In the embodiment 100, both a zero voltage crossing detector 132 and a zero current crossing detector 134 are provided. This offers maximum flexibility for the system designer, who may decide to start the drive current at either the zero voltage crossing or the zero current crossing, whichever may produce the lesser amount of interference (EMI). The same is true with interrupting the motor current, which could be stopped at either a zero voltage crossing or a zero current crossing of the sine waveform. It will be understood that only one of these types of zero crossing detectors need be provided, if the system designer decides that the tool only requires knowledge of zero voltage crossings or zero current crossings, for example.

For an inductive load, such as a motor, the zero voltage crossings will occur just before the zero current crossings in real time, due to the power factor. In an exemplary embodiment of the present invention, a zero voltage crossing event essentially informs the system controller (e.g., processing circuit 130) that a zero current crossing will occur shortly, and the controller will switch ON or switch OFF the motor current, if desired, at the appropriate zero current crossing occurrence. In this manner, the controller can introduce a small time delay after the zero voltage crossing before commanding a change of state in the current flow through the triac output stage 140, and the actual switching event will occur at or near a zero current crossing of the AC motor current.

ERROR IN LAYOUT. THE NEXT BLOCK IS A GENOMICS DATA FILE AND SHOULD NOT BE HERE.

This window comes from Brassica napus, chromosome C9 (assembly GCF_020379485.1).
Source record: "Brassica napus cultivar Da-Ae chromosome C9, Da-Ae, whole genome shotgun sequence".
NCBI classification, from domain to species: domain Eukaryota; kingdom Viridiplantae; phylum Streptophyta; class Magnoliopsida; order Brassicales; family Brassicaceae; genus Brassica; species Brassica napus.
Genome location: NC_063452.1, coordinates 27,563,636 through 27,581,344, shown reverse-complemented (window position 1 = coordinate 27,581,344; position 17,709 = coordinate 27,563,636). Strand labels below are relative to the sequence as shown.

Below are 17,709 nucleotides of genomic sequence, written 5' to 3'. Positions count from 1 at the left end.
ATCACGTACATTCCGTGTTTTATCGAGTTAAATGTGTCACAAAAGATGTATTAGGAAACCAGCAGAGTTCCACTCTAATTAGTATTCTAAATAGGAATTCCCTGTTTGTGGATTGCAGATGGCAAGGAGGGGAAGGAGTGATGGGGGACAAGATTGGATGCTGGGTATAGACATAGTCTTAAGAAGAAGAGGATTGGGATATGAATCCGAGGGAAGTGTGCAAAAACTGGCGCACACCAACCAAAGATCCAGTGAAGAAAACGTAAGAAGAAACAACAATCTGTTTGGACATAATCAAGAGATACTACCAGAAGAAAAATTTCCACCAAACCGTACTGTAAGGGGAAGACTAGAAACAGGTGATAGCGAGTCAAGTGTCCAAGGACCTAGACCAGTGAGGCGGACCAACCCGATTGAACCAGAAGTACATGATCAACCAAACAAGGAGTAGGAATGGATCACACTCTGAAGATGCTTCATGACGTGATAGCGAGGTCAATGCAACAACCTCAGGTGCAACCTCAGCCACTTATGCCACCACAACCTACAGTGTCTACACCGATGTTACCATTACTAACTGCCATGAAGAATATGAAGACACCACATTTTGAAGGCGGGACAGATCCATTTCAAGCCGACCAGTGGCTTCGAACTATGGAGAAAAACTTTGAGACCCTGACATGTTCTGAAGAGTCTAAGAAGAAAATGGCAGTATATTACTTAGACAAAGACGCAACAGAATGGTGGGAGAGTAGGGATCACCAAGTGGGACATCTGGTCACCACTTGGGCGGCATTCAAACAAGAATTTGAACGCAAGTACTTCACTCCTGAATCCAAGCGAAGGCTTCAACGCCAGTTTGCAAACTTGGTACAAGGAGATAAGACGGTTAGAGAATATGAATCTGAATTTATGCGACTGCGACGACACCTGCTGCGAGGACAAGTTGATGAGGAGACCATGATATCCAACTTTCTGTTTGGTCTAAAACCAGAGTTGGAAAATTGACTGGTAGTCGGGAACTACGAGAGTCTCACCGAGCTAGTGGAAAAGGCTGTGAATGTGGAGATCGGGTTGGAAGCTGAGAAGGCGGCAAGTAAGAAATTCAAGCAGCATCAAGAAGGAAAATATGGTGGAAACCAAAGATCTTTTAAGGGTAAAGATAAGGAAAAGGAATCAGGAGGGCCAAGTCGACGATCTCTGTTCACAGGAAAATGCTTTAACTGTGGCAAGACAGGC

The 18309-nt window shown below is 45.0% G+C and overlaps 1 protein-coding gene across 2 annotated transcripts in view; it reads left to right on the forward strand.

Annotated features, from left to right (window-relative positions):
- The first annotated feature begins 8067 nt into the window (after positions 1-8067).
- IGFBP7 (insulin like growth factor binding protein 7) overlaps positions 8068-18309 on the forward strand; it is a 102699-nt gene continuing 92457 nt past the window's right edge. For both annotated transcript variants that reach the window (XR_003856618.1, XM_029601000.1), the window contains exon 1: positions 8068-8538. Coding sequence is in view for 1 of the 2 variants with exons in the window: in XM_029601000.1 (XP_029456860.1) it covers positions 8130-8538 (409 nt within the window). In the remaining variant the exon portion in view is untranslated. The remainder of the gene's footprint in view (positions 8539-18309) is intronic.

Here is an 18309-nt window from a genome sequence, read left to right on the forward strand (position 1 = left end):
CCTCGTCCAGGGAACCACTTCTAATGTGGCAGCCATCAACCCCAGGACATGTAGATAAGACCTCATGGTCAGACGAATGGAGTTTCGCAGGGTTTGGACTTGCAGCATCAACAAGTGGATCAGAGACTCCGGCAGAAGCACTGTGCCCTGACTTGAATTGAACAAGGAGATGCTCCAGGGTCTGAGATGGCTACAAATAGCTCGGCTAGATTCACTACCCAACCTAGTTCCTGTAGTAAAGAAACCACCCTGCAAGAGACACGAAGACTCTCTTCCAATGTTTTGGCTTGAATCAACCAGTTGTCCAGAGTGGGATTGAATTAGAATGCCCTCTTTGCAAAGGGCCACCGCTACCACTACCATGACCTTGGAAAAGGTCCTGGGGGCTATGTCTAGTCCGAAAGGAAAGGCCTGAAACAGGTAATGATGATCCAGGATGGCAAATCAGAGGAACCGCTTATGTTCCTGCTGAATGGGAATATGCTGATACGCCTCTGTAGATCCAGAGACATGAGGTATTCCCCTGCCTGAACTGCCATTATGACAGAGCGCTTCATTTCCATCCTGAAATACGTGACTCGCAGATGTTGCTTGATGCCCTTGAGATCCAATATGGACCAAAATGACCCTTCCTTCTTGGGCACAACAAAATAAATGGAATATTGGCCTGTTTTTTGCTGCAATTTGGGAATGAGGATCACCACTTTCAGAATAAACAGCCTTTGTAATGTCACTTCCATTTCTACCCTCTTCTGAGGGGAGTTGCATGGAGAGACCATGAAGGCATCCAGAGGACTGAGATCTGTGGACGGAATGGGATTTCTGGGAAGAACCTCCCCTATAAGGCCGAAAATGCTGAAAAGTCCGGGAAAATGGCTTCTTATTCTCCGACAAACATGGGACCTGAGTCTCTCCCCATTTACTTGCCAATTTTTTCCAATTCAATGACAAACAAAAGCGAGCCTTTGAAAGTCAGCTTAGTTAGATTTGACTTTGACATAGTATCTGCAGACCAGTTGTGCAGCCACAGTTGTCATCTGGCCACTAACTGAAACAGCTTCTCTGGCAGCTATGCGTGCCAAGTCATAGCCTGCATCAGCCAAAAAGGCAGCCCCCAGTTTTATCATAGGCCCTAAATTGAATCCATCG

Referring now to FIG. 5, an electrical schematic diagram illustrates an exemplary circuit that can be used with the tool 10 of the present invention. The incoming electrical power is envisioned as line voltage at 110, including a hot lead and a neutral lead, which are depicted as arriving at a fuse F1 designated by the reference numeral 112, and an ON-OFF switch J5 designated by the reference numeral 114. The line voltage 110 can be the standard U.S. line voltage of 120 volts AC, 60 Hz, single phase, or perhaps the standard European voltage of 220 volts, 50 Hz, single phase.

This incoming power is directed to a DC power supply, generally designated by the reference numeral 120. Power supply 120 includes a metal oxide varistor RV1, a resistor R1, diode D1, zener diode D2, filter capacitor C2, and bypass capacitor C3. The output voltage supply rail across C3 is approximately 5 volts DC, generally designated at the reference numeral 124. The “negative” voltage rail is considered DC common at 126.

In the schematic diagram on FIG. 5, the processing circuit 130 is designated U1, which is a microcontroller integrated circuit device. In this example, the microcontroller is a part number PIC12F675, manufactured by Microchip Corporation. It will be understood that virtually any type of microcontroller chip could be utilized in the present invention, including a separate microprocessor circuit along with separate memory chips and other types of input/output interface circuitry. The numbers 1-8 concerning U1 represent the pin-outs of that integrated circuit device.